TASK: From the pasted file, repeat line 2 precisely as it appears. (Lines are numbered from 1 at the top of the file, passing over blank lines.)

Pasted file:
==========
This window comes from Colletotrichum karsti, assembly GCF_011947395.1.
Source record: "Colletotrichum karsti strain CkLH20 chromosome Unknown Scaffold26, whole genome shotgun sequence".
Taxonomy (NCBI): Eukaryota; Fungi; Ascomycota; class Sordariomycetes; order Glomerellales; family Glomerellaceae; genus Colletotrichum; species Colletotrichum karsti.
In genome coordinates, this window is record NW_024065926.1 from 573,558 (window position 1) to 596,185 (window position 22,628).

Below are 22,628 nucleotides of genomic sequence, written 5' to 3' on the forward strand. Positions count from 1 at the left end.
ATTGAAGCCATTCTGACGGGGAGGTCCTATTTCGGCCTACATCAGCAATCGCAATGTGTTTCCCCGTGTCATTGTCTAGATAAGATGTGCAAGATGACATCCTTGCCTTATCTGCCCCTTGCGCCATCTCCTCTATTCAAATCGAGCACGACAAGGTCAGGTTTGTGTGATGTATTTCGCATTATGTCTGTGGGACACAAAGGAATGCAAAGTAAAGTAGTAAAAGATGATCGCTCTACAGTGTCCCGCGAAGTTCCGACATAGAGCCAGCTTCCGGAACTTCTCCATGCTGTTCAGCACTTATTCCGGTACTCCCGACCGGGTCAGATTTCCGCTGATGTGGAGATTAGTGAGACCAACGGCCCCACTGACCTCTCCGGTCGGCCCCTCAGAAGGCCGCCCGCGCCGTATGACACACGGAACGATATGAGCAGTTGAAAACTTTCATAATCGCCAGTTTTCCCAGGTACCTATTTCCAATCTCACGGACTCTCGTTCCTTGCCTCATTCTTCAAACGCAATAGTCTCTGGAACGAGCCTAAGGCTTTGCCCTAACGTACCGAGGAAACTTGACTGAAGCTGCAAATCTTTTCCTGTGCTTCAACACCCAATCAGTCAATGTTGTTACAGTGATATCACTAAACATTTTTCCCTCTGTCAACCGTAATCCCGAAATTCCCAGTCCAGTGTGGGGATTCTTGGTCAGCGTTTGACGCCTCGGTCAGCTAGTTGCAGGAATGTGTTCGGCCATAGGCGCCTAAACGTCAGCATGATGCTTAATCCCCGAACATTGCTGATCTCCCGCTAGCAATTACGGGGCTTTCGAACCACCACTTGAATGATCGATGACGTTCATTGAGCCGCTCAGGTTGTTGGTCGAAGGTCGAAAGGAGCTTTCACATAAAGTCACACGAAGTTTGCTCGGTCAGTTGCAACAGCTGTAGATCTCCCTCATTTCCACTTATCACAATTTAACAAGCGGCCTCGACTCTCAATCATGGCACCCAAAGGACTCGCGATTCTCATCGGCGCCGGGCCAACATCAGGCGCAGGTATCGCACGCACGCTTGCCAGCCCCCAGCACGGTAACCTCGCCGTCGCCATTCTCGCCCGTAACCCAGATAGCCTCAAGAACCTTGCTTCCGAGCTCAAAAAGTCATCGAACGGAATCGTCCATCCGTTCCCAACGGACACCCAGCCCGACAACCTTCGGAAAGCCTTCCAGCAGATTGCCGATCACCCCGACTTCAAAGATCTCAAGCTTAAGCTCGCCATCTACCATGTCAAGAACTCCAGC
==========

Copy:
Source record: "Colletotrichum karsti strain CkLH20 chromosome Unknown Scaffold26, whole genome shotgun sequence".